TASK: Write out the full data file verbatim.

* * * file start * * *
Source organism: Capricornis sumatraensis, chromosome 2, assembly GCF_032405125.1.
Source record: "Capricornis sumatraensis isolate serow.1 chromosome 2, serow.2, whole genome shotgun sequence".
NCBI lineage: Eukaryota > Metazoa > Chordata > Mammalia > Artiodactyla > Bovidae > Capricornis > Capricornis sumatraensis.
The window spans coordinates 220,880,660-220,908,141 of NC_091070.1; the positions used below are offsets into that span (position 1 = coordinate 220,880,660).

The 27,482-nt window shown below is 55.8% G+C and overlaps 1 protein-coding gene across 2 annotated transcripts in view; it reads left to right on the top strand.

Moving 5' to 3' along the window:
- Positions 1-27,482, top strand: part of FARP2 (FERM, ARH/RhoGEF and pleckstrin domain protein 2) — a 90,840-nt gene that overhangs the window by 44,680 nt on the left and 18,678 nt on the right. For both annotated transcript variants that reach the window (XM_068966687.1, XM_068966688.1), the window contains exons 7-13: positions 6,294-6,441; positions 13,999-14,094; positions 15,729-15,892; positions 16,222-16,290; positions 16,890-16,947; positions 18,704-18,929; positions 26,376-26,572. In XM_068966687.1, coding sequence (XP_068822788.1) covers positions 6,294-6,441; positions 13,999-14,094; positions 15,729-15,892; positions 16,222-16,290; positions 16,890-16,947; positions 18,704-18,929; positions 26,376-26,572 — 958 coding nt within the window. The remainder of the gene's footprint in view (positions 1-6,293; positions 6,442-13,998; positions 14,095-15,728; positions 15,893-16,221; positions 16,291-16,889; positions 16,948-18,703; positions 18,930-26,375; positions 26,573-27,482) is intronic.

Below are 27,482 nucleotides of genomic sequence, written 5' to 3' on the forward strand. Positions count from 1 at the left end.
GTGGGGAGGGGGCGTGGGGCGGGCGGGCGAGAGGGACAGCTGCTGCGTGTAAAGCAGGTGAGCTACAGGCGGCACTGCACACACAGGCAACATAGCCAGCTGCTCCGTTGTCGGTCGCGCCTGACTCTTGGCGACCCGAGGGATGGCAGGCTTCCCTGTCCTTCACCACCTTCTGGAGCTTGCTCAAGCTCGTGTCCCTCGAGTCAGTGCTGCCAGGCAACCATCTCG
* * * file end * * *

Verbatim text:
Source organism: Capricornis sumatraensis, chromosome 2, assembly GCF_032405125.1.
Source record: "Capricornis sumatraensis isolate serow.1 chromosome 2, serow.2, whole genome shotgun sequence".
NCBI lineage: Eukaryota > Metazoa > Chordata > Mammalia > Artiodactyla > Bovidae > Capricornis > Capricornis sumatraensis.
The window spans coordinates 220,880,660-220,908,141 of NC_091070.1; the positions used below are offsets into that span (position 1 = coordinate 220,880,660).

The 27,482-nt window shown below is 55.8% G+C and overlaps 1 protein-coding gene across 2 annotated transcripts in view; it reads left to right on the top strand.

Moving 5' to 3' along the window:
- Positions 1-27,482, top strand: part of FARP2 (FERM, ARH/RhoGEF and pleckstrin domain protein 2) — a 90,840-nt gene that overhangs the window by 44,680 nt on the left and 18,678 nt on the right. For both annotated transcript variants that reach the window (XM_068966687.1, XM_068966688.1), the window contains exons 7-13: positions 6,294-6,441; positions 13,999-14,094; positions 15,729-15,892; positions 16,222-16,290; positions 16,890-16,947; positions 18,704-18,929; positions 26,376-26,572. In XM_068966687.1, coding sequence (XP_068822788.1) covers positions 6,294-6,441; positions 13,999-14,094; positions 15,729-15,892; positions 16,222-16,290; positions 16,890-16,947; positions 18,704-18,929; positions 26,376-26,572 — 958 coding nt within the window. The remainder of the gene's footprint in view (positions 1-6,293; positions 6,442-13,998; positions 14,095-15,728; positions 15,893-16,221; positions 16,291-16,889; positions 16,948-18,703; positions 18,930-26,375; positions 26,573-27,482) is intronic.

Below are 27,482 nucleotides of genomic sequence, written 5' to 3' on the forward strand. Positions count from 1 at the left end.
GTGGGGAGGGGGCGTGGGGCGGGCGGGCGAGAGGGACAGCTGCTGCGTGTAAAGCAGGTGAGCTACAGGCGGCACTGCACACACAGGCAACATAGCCAGCTGCTCCGTTGTCGGTCGCGCCTGACTCTTGGCGACCCGAGGGATGGCAGGCTTCCCTGTCCTTCACCACCTTCTGGAGCTTGCTCAAGCTCGTGTCCCTCGAGTCAGTGCTGCCAGGCAACCATCTCG